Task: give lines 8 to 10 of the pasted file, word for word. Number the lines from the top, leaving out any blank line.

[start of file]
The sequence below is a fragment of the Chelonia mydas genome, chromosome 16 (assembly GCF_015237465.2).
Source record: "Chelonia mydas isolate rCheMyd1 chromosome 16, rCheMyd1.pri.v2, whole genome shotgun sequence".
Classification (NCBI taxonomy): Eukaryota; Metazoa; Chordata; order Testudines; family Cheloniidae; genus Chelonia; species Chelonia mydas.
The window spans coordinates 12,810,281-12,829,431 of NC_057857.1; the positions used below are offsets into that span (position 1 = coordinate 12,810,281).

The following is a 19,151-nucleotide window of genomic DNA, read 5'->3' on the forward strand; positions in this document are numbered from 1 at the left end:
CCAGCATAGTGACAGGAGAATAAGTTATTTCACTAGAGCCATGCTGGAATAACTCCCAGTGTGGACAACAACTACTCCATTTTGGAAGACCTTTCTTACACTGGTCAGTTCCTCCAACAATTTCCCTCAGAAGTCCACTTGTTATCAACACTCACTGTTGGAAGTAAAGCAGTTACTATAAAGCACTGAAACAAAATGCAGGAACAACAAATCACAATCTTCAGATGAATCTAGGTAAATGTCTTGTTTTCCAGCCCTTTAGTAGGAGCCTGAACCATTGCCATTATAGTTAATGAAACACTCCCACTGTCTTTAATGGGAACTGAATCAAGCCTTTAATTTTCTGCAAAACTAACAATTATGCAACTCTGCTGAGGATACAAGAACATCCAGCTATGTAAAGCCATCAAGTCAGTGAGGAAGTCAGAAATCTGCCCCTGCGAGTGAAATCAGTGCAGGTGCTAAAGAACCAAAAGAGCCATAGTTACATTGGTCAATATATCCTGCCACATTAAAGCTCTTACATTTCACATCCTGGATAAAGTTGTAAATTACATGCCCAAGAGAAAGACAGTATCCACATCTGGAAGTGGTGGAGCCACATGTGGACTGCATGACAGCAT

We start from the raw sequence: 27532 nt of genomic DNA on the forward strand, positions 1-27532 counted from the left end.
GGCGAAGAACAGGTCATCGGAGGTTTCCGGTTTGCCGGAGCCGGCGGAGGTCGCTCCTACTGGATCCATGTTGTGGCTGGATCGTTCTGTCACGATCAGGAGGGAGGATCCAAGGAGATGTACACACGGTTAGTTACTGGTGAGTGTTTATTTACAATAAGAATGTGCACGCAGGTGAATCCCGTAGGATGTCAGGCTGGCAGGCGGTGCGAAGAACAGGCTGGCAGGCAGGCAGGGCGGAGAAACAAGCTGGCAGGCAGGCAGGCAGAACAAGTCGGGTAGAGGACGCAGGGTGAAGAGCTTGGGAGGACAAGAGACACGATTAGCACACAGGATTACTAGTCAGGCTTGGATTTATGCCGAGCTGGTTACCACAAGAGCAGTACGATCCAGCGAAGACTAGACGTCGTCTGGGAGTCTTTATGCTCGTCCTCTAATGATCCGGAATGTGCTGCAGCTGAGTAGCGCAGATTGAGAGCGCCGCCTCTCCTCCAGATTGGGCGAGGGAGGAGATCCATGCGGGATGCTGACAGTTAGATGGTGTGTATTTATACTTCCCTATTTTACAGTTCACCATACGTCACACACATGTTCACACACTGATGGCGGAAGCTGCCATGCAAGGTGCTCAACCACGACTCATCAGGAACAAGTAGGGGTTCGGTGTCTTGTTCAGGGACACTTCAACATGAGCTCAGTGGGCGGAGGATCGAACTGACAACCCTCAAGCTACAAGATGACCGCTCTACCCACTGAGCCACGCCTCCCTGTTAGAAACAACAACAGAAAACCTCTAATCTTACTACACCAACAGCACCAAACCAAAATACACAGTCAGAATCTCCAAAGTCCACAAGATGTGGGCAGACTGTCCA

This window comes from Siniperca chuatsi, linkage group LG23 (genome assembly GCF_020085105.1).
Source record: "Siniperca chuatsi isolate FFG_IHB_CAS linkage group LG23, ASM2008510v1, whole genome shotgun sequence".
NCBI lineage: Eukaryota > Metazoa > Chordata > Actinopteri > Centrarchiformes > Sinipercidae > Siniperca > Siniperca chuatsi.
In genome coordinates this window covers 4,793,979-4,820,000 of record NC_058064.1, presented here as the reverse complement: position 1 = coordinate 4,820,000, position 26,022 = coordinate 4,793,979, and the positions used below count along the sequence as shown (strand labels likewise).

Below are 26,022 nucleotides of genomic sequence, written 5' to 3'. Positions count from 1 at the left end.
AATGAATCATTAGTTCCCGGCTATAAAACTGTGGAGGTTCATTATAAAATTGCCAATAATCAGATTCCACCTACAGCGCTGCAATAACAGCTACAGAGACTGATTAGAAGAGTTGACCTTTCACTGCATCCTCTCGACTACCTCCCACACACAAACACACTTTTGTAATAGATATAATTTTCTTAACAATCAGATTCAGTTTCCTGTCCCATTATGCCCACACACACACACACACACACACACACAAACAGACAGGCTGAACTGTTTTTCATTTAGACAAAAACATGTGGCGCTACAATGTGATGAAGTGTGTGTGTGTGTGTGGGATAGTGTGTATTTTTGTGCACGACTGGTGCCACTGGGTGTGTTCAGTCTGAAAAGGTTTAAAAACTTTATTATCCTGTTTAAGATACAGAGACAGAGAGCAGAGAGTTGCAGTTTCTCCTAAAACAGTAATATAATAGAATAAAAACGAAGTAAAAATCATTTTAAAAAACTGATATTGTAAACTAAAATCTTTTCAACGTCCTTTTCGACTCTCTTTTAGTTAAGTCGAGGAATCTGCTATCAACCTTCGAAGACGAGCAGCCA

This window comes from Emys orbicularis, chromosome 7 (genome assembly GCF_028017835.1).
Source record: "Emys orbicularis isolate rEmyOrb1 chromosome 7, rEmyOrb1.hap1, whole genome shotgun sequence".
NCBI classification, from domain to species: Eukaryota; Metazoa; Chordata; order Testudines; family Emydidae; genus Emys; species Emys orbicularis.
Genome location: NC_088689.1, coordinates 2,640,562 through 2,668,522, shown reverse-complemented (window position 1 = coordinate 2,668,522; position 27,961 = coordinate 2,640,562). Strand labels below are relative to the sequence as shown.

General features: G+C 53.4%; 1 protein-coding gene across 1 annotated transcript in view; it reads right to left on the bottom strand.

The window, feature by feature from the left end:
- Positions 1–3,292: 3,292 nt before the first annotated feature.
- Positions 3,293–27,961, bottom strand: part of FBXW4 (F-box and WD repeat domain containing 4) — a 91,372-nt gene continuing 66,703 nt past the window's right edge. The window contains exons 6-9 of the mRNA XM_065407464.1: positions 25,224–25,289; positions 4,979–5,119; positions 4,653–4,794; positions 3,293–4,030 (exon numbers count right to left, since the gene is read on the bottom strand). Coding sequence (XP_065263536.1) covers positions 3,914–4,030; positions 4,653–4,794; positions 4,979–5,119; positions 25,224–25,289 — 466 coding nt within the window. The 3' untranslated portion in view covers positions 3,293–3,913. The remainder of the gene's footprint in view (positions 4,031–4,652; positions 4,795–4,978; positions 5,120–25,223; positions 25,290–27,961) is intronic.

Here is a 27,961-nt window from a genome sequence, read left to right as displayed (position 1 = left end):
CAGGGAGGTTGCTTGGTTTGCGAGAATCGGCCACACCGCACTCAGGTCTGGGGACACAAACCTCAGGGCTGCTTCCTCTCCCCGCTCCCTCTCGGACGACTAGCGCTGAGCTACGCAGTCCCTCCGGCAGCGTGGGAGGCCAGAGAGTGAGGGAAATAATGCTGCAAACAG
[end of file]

GGCGAAGAACAGGTCATCGGAGGTTTCCGGTTTGCCGGAGCCGGCGGAGGTCGCTCCTACTGGATCCATGTTGTGGCTGGATCGTTCTGTCACGATCAGGAGGGAGGATCCAAGGAGATGTACACACGGTTAGTTACTGGTGAGTGTTTATTTACAATAAGAATGTGCACGCAGGTGAATCCCGTAGGATGTCAGGCTGGCAGGCGGTGCGAAGAACAGGCTGGCAGGCAGGCAGGGCGGAGAAACAAGCTGGCAGGCAGGCAGGCAGAACAAGTCGGGTAGAGGACGCAGGGTGAAGAGCTTGGGAGGACAAGAGACACGATTAGCACACAGGATTACTAGTCAGGCTTGGATTTATGCCGAGCTGGTTACCACAAGAGCAGTACGATCCAGCGAAGACTAGACGTCGTCTGGGAGTCTTTATGCTCGTCCTCTAATGATCCGGAATGTGCTGCAGCTGAGTAGCGCAGATTGAGAGCGCCGCCTCTCCTCCAGATTGGGCGAGGGAGGAGATCCATGCGGGATGCTGACAGTTAGATGGTGTGTATTTATACTTCCCTATTTTACAGTTCACCATACGTCACACACATGTTCACACACTGATGGCGGAAGCTGCCATGCAAGGTGCTCAACCACGACTCATCAGGAACAAGTAGGGGTTCGGTGTCTTGTTCAGGGACACTTCAACATGAGCTCAGTGGGCGGAGGATCGAACTGACAACCCTCAAGCTACAAGATGACCGCTCTACCCACTGAGCCACGCCTCCCTGTTAGAAACAACAACAGAAAACCTCTAATCTTACTACACCAACAGCACCAAACCAAAATACACAGTCAGAATCTCCAAAGTCCACAAGATGTGGGCAGACTGTCCA

This window comes from Siniperca chuatsi, linkage group LG23 (genome assembly GCF_020085105.1).
Source record: "Siniperca chuatsi isolate FFG_IHB_CAS linkage group LG23, ASM2008510v1, whole genome shotgun sequence".